My wife came by after an hour and asked how it was going.  I informed her that he had done surprisingly well.  When she told him that he had to leave, he put up a fuss, more than he had the whole time that he had been there.  We agreed that he could stick it out for another hour, and he did.  There were a number of times that I could have forgotten that he was there.  He didn't act like a 3 year old, he acted like someone interested in seeing what their daddy was doing.

It wasn't until much later that night, after rehearsal and meeting were over, that I actually began to reflect on what happened.  I was still so surprised at how he had acted, but why?  Why could I not even give my own child the benefit of the doubt?  Maybe past experience had been too strong to be ignored.  Maybe I'm just a cynic.  Whatever it was, I could have stifled him there and then, but something in me thought I would let him try it out.

As I was recently reading for one of my classes, I stumbled upon this quote from Dr. Wess Stafford, president and CEO of Compassion International, "Allowing children into the mainstream of our lives lets them learn and understand their worth, not someday, but today.  The most precious thing we can give our children as parents is warm, positive memories.  More important than making cookies, getting the shopping done, or cleaning the house is what happens along the way.  Childhood happens!"  That's when this all hit me like a ton of bricks.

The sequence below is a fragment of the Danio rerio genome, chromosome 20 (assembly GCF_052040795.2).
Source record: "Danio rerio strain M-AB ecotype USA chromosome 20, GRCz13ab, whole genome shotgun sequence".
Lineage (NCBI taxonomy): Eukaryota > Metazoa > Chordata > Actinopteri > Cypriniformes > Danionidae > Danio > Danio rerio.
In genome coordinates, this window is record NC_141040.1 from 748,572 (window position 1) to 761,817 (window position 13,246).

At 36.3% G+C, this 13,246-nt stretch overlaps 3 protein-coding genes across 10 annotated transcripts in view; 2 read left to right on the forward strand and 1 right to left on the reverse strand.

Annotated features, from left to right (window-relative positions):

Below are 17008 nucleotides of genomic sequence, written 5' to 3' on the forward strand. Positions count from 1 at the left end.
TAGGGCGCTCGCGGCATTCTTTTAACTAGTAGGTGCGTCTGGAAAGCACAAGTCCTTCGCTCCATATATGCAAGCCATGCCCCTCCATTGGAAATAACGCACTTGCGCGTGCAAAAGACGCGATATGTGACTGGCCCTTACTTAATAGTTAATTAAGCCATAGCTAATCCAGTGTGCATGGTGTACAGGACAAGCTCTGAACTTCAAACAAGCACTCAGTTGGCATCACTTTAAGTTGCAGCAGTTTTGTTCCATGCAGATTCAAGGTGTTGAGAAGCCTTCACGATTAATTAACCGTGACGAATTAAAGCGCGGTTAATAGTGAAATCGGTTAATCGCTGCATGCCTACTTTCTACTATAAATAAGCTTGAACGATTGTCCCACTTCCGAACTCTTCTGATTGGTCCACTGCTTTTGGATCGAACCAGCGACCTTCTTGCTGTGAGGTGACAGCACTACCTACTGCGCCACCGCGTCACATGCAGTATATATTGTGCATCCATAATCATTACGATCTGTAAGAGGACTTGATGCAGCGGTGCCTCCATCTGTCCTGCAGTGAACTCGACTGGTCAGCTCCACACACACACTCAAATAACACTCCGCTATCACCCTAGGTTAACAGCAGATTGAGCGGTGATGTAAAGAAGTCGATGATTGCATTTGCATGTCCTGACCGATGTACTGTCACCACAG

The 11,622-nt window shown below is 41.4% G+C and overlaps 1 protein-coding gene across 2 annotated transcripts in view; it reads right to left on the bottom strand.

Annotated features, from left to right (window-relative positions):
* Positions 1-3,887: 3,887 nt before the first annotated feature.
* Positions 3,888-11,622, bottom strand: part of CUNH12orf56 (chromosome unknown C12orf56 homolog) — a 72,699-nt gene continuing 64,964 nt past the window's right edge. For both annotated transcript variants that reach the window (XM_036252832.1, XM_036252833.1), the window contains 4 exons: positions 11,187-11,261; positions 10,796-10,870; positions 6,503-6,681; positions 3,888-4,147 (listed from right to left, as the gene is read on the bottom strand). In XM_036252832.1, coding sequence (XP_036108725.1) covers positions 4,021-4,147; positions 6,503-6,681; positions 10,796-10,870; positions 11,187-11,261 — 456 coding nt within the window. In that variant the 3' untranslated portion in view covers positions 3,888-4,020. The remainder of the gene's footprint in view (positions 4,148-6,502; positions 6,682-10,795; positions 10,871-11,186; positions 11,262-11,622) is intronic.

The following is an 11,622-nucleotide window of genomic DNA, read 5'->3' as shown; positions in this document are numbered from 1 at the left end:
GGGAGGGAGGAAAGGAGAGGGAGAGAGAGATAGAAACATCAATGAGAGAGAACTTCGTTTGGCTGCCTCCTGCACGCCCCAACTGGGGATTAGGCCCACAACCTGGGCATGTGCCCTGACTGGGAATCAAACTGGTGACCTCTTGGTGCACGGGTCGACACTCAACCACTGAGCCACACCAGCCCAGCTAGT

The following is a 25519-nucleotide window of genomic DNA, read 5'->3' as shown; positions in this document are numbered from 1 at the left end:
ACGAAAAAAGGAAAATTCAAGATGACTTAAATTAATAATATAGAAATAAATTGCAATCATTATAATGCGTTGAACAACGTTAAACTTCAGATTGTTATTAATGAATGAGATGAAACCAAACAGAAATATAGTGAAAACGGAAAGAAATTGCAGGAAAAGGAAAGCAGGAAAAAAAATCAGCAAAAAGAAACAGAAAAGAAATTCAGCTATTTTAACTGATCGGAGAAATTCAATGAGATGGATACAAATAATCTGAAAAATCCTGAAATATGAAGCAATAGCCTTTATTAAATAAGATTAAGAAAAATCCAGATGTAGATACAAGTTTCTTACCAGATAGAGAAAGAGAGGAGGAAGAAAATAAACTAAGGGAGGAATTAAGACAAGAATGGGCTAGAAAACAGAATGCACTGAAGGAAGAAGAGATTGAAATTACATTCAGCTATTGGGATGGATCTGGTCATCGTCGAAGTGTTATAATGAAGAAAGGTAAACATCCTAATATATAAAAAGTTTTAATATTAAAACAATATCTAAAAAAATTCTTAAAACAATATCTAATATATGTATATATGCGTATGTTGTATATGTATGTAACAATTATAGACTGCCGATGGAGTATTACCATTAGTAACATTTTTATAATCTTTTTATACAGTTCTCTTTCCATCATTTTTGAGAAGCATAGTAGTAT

Time is no respecter of persons, it slows down for no one.  In the immortal words of Ferris Bueller, "Life moves pretty fast, if you don't stop and look around once in a while, you could miss it."  We only have so much time with our kids to make an impact, to show them we love them, to spend quality time with them.  I am guilty of missing it sometimes, but I do my best to make the most of what I have.

In the book by Stafford that I was reading called Too Small to Ignore, he goes on to say that we need to integrate children into our lives more, let them know that they are meaningful now, not when they grow up and can be "more productive."  Like I said, it was a pretty heavy hitting moment for me as I put all the dots together.

My oldest son recently reported to me that I am the best dad in the world.  When I asked him why, he said because I make him laugh.  I was touched by the simplicity of his statement, but it also made me realize how important laughter and time are.  I need to find more times to simply laugh with my children.  I need to remember when they're pretending, that the ideas they have now could change the world some day.  I want them to know that they're important to me now, not when they could be "more useful" to me.

One day, they'll be on their own and I wonder what they'll remember.  Will they remember all the times I scolded them for playing ball in the house, or the times that I grabbed the ball, ran outside, and started playing with them?  Will they remember the times I told them not to touch my guitar or the times that they came to a rehearsal with me and got to see exactly what Daddy does?  I hope and pray that I can always remember to give them the benefit of the doubt, after all, someone did it for me, the least I can do is pay it forward.